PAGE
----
One-Quarter of Narcotic Painkillers Misused, Study Shows

One-Quarter of Narcotic Painkillers Misused, Study Shows

One-Quarter of Narcotic Painkillers Misused, Study Shows

And about 10 percent of patients with prescriptions for these powerful drugs become addicted

SOURCES: April 1, 2015, news briefing with Douglas Throckmorton, M.D., deputy director of regulatory programs, Center for Drug Evaluation and Research, U.S. Food and Drug Administration; March 30, 2015, news release, Pain

WEDNESDAY, April 1, 2015 (HealthDay News) -- Almost a quarter of powerful narcotic painkillers that are prescribed for chronic pain are misused, and the rate of addiction among patients hovers near 10 percent, a new review shows.

The findings raise questions about the benefits of widespread use of these painkillers to treat chronic pain, the researchers said.

"On average, misuse was documented in approximately one out of four or five patients, and addiction [was found] in approximately one out of 10 or 11 patients" prescribed the drugs as part of their treatment for chronic pain, wrote Kevin Vowles, from the University of New Mexico, and colleagues.

In the review, researchers analyzed 38 published studies, 35 of which were conducted in the United States.

The average rates of misuse were 21 percent to 29 percent, while the average rates of addiction were 8 percent to 12 percent, according to the review in the April issue of the journal Pain.

Narcotic painkiller prescriptions have risen sharply in the past 15 years, along with related problems such as dependence, withdrawal and overdose, the researchers said in a journal news release. These medications are also known as "opioids."

Opioid pain medications include hydrocodone (Vicodin), oxycodone (OxyContin, Percocet), morphine and codeine.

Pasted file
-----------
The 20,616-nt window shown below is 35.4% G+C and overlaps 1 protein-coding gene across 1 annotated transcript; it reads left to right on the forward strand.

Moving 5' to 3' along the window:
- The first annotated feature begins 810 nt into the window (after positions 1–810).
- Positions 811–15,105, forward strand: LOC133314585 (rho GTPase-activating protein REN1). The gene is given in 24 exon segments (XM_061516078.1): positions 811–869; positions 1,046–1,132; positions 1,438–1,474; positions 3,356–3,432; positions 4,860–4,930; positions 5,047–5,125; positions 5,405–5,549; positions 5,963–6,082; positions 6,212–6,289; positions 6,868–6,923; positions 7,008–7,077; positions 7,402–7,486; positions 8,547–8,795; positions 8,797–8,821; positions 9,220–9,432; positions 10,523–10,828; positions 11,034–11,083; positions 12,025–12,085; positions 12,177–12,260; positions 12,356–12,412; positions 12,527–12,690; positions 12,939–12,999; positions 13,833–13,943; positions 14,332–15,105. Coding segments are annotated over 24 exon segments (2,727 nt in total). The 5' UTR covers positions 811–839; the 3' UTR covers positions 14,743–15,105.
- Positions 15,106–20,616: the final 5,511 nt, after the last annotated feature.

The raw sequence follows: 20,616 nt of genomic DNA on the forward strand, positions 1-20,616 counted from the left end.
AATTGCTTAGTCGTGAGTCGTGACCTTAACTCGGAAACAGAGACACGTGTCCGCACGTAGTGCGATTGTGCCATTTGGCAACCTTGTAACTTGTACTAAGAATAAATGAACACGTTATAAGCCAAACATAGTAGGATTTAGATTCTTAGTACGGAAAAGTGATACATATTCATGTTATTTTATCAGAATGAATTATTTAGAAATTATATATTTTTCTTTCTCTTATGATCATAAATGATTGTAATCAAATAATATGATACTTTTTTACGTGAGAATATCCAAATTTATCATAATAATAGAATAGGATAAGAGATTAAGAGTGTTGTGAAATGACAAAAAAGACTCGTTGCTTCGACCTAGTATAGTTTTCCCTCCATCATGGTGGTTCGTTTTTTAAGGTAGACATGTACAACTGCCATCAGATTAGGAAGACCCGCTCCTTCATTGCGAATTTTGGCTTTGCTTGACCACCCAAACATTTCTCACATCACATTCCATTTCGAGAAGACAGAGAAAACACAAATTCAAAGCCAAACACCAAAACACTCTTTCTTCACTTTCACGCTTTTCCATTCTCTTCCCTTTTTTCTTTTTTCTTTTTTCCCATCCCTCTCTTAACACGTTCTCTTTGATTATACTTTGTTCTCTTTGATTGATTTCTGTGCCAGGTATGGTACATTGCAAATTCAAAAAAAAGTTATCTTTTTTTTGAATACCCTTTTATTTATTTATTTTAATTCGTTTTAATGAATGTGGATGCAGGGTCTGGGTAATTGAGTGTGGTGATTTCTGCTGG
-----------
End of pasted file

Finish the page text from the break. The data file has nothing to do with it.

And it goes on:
"If it is accurate that approximately one in four patients on opioids display patterns of opioid misuse, but not addiction, then perhaps more efficient targeting of treatment resources would be of benefit," the study authors wrote.

For example, education and monitoring could be used for patients at risk of misuse, instead of simply not giving them the medications.

Because of the high rates of misuse and addiction, the study authors added that they "are not certain that the benefits derived from opioids, which are rather unclear . . . compensate for this additional burden to patients and health-care systems."

To combat the misuse of narcotic painkillers, the U.S. Food and Drug Administration announced Wednesday final rules for drug makers seeking to have tamper-resistant, narcotic drugs approved. The FDA guidance outlines the studies manufacturers will have to undertake to prove their narcotic painkillers can't be altered and made into illegal drugs.

"This guidance is one of the many activities being done by the FDA to address opioid-related overdose and death," Dr. Douglas Throckmorton, deputy director of regulatory programs at the FDA's Center for Drug Evaluation and Research, said during a morning news conference.

The guidance specifies not only the kind of studies needed, but how the FDA will evaluate those studies and what labeling claims the agency may approve based on the results of those studies, Throckmorton said.

"The FDA is focused on the development of opioids with abuse-deterrent formulations," he said. "To combat opioid abuse and misuse, FDA is encouraging manufacturers to develop abuse-deterrent drugs that work correctly when taken as prescribed, but are formulated in such a way that someone cannot easily modify them for the purposes of abuse," he said.

In November, the FDA approved a new type of narcotic painkiller that's designed to help thwart abuse.

The painkiller, known as Hysingla ER (hydrocodone bitartrate), has features that should reduce abuse of the drug. According to the FDA, the tablet is difficult to crush, break or dissolve, making it tougher for abusers to snort or inject it.

More information

The American Academy of Family Physicians has more about chronic pain medications.

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